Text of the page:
For us flute players the popularity of the Sonata for Violin and Piano No. 2 in D Major Op. 94bis will always be something of a sore point, but it is such good music that, in the end, who cares what it’s played on. Once again it is Gluzman and Ehnes in competition, but the comments with regard to the first sonata are equally valid in this case. Ehnes and Armstrong are excellent, but Gluzman and Yoffe are just so much more beefy, more involving. Again it comes back to emotion against abstraction - Ehnes and Armstrong technically brilliant and musically sensitive, but Gluzman and Yoffe conjuring a considerable extra layer of poetry and empathetic impact. Little extra touches of weight on certain notes or harmonies, a little more detail in the articulation, a few degrees more breath and freedom in the music all adding up and making the big difference in the end. There are of course other competitors in this field, and that with Isabelle van Keulen and Ronald Brautigam on Challenge Classics (see review) comes from the same Sendesaal acoustic as this BIS recording. I’ve only been able to listen to this online and it does sound like an excellent release, also a Chandos-beater in these pieces but to my ears still not quite displaying the same degree of convincing musical depth and weight as Gluzman/Yoffe. Keulen and Brautigam tend to slightly swifter tempi which have their own excitement, but it is that sense of every note and phrase conveying its own message, like the sentences in an intimate letter, which makes this BIS recording a touch more special. Take the tender Andante of Op.94 bis, which both duos take at roughly similar, fairly swift and suitably unsentimental tempi. Keulen and Brautigam have fine phrasing and dynamics, but when compared to Gluzman and Yoffe appear almost just to be charging ahead and missing the points the latter find so precious. Without disturbing the flow of the music Gluzman holds onto notes a fraction longer here and there, Yoffe in perfect synchronization, introducing a sense of nostalgic yearning right from the start and delivering that sense of narrative which I always bang on about, but which I all too rarely find in actual fact. That second section is a bit like our characters have decided to go for a walk in the park on Challenge Classics, where at 1:05 our BIS artists manage to establish a magical change of mood, celestial and poetic - creating all kinds of flitting images in the mind rather than conjuring amused feet sweeping through autumn leaves.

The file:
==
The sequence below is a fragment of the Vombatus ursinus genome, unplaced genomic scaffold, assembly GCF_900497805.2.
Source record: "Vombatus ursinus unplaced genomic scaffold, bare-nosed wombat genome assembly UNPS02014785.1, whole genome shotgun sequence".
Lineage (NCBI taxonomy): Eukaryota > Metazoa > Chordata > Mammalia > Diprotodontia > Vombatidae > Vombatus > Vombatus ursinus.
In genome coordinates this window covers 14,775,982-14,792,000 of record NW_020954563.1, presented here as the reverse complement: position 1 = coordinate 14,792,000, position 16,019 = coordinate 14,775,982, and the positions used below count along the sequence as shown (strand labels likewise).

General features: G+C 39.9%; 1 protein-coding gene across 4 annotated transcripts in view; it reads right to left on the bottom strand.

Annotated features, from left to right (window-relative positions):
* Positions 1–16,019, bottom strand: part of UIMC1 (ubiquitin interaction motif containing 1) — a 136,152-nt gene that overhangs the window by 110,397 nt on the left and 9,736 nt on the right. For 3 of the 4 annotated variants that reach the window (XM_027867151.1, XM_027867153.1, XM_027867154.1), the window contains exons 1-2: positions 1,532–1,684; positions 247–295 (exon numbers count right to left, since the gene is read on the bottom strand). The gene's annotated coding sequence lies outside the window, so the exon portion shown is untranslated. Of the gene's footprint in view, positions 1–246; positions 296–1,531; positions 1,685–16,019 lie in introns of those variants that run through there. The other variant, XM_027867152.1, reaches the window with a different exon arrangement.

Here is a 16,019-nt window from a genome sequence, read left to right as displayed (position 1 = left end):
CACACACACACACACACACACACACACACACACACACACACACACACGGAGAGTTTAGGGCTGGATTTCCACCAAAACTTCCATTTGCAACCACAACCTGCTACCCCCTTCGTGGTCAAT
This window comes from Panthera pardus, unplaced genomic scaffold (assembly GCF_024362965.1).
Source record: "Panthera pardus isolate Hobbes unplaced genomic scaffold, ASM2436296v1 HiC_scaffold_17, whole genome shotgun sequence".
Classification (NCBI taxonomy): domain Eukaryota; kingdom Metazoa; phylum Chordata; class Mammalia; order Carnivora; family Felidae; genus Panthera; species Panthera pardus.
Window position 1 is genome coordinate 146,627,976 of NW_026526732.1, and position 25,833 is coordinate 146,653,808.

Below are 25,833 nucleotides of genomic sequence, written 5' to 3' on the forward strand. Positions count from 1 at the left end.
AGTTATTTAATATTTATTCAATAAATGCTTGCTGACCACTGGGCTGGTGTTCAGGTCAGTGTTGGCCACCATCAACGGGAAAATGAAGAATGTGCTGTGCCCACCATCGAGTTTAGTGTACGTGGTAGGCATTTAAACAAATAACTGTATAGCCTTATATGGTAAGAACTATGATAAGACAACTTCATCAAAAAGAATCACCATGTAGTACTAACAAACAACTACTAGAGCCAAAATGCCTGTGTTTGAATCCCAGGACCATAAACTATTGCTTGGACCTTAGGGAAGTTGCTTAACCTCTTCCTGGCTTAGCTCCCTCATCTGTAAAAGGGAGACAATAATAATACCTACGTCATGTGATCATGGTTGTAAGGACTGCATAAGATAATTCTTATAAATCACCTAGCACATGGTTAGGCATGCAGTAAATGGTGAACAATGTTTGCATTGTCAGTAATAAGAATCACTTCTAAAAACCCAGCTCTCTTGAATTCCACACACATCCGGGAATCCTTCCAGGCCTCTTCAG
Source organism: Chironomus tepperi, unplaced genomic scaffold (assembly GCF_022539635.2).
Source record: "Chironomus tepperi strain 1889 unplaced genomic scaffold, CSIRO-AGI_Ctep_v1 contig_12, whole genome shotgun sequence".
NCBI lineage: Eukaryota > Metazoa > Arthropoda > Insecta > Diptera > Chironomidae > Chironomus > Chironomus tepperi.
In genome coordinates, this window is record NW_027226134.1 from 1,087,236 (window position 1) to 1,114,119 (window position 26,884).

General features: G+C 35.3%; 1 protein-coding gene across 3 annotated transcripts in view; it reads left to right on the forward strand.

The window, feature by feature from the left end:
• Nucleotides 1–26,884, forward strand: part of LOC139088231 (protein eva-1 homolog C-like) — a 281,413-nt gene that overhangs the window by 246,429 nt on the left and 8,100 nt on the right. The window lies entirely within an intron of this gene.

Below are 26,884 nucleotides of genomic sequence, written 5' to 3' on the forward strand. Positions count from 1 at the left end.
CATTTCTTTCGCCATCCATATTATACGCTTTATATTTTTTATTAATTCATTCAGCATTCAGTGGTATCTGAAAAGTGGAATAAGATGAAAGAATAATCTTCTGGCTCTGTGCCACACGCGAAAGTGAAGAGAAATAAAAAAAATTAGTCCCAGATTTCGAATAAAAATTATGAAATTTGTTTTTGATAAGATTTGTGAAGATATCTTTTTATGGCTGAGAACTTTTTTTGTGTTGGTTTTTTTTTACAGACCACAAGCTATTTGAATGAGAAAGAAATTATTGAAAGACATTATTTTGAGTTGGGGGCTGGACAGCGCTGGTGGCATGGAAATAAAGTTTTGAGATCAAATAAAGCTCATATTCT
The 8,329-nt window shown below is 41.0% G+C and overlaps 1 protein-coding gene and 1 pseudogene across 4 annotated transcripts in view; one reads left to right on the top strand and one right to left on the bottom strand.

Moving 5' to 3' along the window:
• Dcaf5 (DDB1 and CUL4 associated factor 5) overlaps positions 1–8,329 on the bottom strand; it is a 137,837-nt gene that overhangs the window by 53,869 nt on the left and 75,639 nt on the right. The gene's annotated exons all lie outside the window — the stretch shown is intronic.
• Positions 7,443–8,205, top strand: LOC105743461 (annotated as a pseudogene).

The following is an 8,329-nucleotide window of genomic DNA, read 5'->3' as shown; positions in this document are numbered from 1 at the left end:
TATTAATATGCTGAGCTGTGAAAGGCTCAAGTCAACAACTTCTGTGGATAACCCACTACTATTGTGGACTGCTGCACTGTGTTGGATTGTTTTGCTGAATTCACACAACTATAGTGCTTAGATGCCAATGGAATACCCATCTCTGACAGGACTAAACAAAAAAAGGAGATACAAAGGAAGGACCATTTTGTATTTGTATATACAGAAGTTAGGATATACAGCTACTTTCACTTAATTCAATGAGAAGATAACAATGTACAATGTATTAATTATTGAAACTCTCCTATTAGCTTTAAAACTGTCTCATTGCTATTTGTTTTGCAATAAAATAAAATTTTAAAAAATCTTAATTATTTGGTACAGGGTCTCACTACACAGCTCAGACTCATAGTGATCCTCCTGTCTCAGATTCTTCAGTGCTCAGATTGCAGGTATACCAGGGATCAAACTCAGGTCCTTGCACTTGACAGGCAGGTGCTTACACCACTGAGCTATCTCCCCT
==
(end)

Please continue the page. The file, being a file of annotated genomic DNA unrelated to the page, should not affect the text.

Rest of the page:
The Three Pieces from ‘Romeo and Juliet’ open with ‘that music off of BBC’s The Apprentice’, Montagues and Capulets performed with maximum power and a sense or real orchestral thrust from pianist Angela Yoffe. Prokofiev wrote all too few works for violin and piano, and this arrangement by D. Grjunes is a fine addition to the repertoire, also including the Dance of the Girls with Lilies and Masks.
I’ve admired Vadim Gluzman’s playing before, and all of his recordings on the BIS label can safely be recommended. It’s tricky to be definitive, but of the more recent recordings of these sonatas I have heard this would be the one for me. There are others. Ilya Grubert and Matti Raekallio on Ondine is potent stuff, but Grubert is a bit shouty on some accents and there are too many unappealing moments to make this a real contender. You might come across Joseph Szigeti and Joseph Levine’s historical performance as a digital download from Past Classics, and while this is of great interest I can’t bear Szigeti’s wobbly vibrato, and the balance between violin and piano in the Second Sonata is terminally in favour of the violin, which sounds as if Szigeti is playing while sitting on your lap. So yes, with stunning SACD sound, everything in its favour and with musical qualities which make this a recording to relish for years to come, I’m going to stick my neck out and say Vadim Gluzman and Angela Yoffe are the best for these two Prokofiev masterpieces.
Dominy Clements